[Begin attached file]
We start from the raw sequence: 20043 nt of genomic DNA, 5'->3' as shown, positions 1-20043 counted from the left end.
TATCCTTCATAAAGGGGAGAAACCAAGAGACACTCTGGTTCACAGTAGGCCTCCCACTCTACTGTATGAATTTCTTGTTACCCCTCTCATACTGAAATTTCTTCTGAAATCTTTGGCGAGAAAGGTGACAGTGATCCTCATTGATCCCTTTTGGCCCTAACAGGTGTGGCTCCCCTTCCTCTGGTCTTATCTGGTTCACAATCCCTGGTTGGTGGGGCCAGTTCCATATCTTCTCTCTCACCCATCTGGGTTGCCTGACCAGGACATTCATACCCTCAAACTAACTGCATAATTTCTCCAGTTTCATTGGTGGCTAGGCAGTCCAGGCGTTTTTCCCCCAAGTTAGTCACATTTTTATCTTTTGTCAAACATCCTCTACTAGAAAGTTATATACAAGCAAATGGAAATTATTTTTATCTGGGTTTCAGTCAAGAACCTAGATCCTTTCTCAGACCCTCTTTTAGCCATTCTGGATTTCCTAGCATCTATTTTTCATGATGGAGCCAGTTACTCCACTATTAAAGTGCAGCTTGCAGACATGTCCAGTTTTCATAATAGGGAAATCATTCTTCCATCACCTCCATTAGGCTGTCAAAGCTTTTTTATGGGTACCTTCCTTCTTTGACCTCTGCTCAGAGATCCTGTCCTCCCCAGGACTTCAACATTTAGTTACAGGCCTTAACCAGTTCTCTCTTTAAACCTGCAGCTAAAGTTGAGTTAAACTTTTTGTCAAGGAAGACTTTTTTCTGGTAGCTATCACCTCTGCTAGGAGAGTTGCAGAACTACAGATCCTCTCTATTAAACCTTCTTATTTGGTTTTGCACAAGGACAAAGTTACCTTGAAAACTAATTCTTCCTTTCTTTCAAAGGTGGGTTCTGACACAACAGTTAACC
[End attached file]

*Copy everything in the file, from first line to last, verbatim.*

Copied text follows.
We start from the raw sequence: 20043 nt of genomic DNA, 5'->3' as shown, positions 1-20043 counted from the left end.
TATCCTTCATAAAGGGGAGAAACCAAGAGACACTCTGGTTCACAGTAGGCCTCCCACTCTACTGTATGAATTTCTTGTTACCCCTCTCATACTGAAATTTCTTCTGAAATCTTTGGCGAGAAAGGTGACAGTGATCCTCATTGATCCCTTTTGGCCCTAACAGGTGTGGCTCCCCTTCCTCTGGTCTTATCTGGTTCACAATCCCTGGTTGGTGGGGCCAGTTCCATATCTTCTCTCTCACCCATCTGGGTTGCCTGACCAGGACATTCATACCCTCAAACTAACTGCATAATTTCTCCAGTTTCATTGGTGGCTAGGCAGTCCAGGCGTTTTTCCCCCAAGTTAGTCACATTTTTATCTTTTGTCAAACATCCTCTACTAGAAAGTTATATACAAGCAAATGGAAATTATTTTTATCTGGGTTTCAGTCAAGAACCTAGATCCTTTCTCAGACCCTCTTTTAGCCATTCTGGATTTCCTAGCATCTATTTTTCATGATGGAGCCAGTTACTCCACTATTAAAGTGCAGCTTGCAGACATGTCCAGTTTTCATAATAGGGAAATCATTCTTCCATCACCTCCATTAGGCTGTCAAAGCTTTTTTATGGGTACCTTCCTTCTTTGACCTCTGCTCAGAGATCCTGTCCTCCCCAGGACTTCAACATTTAGTTACAGGCCTTAACCAGTTCTCTCTTTAAACCTGCAGCTAAAGTTGAGTTAAACTTTTTGTCAAGGAAGACTTTTTTCTGGTAGCTATCACCTCTGCTAGGAGAGTTGCAGAACTACAGATCCTCTCTATTAAACCTTCTTATTTGGTTTTGCACAAGGACAAAGTTACCTTGAAAACTAATTCTTCCTTTCTTTCAAAGGTGGGTTCTGACACAACAGTTAACC